What problems will “AI” solve over the next 5–10 years? An AI/Machine Learning primer for entrepreneurs without PhDs

Arik R
Arik R
Oct 6, 2016 · 3 min read

The process to create this guide: 1) (2015) become frustrated that everyone is talking about AI and I’m not sure what they mean 2) start asking around, turns out most people don’t know either 3) learn how to apply basic machine learning methods 4) read interviews with Stanford PhDs 5) talk to Stanford PhDs myself 6) simplify it so that me back at step 1 would be able to understand.

Artificial Intelligence (AI) vs Machine Learning (ML)

Artificial intelligence is anything that involves teaching computer systems to do tasks that normally only people can do.

Machine learning is a software technique that uses data to make predictions on data.

Many people that talk about AI in 2016 are referring to ML.

What is machine learning (“ML”) successfully being used for so far?

  • Speech to text
  • Text to speech
  • Language translation
  • Ranking search results on Google
  • Handwriting recognition
  • Self-driving cars
  • Finance (algorithmic trading to predict market movements, valuing companies, valuing houses and other assets)

What can we infer about what problems are suited to machine learning?

They provide very large amounts of training data. Training data is data that we can feed into a computer that allows it to learn what normally happens so that it can better make predictions.

The data is available in a computer readable form (opportunities exist in digitizing data).

The output is representable by a machine (e.g. self-driving cars the output is “turn left, accelerate, etc”, easily representable by a machine).

Is “problem X” likely well suited to machine learning?

Is the problem represented in data?

Can you get large amounts of computer readable training data — i.e. data that is “correctly labeled”. e.g. if you wanted to convert between languages, training data might be like this: { [english: “I like you”, french: “je t’aime”], with many more examples}. Then the machine can look at all of this training data, and then when you feed it an English sentence it hasn’t seen before, it can make a guess at what the French equivalent would be based on all of the other data. A prediction.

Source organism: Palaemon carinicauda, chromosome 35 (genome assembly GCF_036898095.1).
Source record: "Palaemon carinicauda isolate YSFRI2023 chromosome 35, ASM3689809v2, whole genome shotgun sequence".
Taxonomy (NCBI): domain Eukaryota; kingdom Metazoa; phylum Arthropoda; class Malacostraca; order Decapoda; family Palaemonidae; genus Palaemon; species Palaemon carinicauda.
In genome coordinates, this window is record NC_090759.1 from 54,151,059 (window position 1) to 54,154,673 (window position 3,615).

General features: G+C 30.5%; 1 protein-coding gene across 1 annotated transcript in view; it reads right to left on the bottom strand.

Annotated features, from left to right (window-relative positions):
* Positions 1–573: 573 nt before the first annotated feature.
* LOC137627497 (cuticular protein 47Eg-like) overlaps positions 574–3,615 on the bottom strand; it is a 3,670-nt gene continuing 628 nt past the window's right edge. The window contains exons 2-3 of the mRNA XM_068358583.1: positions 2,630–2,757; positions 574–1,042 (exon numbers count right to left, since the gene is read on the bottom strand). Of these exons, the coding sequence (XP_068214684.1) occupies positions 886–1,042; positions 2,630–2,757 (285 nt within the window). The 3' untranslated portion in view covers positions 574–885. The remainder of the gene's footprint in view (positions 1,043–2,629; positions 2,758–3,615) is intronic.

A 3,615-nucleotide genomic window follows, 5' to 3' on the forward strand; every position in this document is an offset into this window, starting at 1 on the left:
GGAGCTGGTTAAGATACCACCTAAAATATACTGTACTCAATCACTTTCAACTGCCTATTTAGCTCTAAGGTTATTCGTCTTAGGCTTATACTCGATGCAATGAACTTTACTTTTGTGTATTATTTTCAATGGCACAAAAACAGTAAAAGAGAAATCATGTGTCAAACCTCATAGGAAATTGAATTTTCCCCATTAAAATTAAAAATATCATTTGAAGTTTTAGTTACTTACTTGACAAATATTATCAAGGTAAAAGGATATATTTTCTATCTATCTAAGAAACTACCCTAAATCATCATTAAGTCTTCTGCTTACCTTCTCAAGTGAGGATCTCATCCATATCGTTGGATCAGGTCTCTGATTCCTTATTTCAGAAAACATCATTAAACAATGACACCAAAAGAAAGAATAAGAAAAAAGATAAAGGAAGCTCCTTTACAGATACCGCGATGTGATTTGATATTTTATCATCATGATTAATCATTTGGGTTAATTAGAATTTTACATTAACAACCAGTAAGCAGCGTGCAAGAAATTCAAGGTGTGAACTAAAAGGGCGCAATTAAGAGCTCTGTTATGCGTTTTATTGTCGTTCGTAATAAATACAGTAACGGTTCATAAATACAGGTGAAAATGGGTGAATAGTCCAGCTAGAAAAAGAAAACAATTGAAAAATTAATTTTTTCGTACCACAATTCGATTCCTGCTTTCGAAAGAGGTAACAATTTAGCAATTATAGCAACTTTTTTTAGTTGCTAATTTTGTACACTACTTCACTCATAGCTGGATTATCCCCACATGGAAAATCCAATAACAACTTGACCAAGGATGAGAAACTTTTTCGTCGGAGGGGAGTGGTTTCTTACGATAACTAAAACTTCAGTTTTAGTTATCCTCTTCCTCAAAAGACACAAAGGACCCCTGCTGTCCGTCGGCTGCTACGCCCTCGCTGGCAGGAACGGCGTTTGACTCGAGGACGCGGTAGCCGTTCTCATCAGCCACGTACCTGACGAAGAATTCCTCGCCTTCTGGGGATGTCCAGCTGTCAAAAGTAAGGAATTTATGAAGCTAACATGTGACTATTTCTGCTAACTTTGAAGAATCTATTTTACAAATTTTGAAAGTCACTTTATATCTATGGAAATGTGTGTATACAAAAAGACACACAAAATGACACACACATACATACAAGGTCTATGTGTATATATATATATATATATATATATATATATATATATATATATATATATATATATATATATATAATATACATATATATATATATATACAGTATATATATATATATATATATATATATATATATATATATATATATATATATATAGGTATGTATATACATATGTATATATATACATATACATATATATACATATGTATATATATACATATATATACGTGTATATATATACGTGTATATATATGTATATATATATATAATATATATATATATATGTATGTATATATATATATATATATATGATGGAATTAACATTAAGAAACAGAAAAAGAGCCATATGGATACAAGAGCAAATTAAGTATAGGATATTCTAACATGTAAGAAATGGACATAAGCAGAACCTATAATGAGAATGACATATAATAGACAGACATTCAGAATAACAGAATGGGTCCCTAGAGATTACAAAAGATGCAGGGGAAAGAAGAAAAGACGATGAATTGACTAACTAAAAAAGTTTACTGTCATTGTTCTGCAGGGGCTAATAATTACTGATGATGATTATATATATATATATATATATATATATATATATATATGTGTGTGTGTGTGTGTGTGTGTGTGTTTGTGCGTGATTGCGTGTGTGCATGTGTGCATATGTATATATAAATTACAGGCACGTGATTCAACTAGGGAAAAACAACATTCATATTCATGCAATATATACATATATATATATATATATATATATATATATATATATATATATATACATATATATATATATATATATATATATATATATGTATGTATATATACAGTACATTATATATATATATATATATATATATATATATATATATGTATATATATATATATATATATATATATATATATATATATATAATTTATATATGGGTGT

Likely and/or hoped for progress in the next 5 years or so

Language translation.

Voice recognition.

Dialogue systems. Avoiding verbal dialogue systems that ask highly repetitive questions and don’t allow for quick clarifications is a challenge in this area. For example, if you ask SIRI to find a flight to Bermuda and it returns you a flight to New Jersey, you can’t fix it by saying, “No, I meant Bermuda.” SIRI looks differentially for actions (go to the grocery story), times (tomorrow), and places (San Francisco), but the system that does this is fairly brittle.

Text summary.

Self-driving cars.

In-principle capability to automate a significant fraction of factory work (though it would likely require additional translational work for specific types of factory work that would be automated).

Online education — for example, it would probably be possible to give people targeted explanations based on the problems they are getting wrong.

Online dating (algorithms for assigning people to likely matches could be improved).

Medicine — e.g. diagnosis and treatment selection.

Credit — e.g. deciding whom to give loans to. There is some regulation that makes this hard, so many of the challenges are legal rather than technical.

Energy — e.g. one could imagine monitoring cell phone transmissions and figuring out what factors affect energy use, and then use nudges to affect those factors in a way that decreases energy use. More ambitiously, a machine learning system might manage a power grid for a city.

Science — representing scientific knowledge; automating steps in science (especially biology); structured search (e.g. identifying all of the proteins relevant to a given process).

Customer service call centers.

Sources

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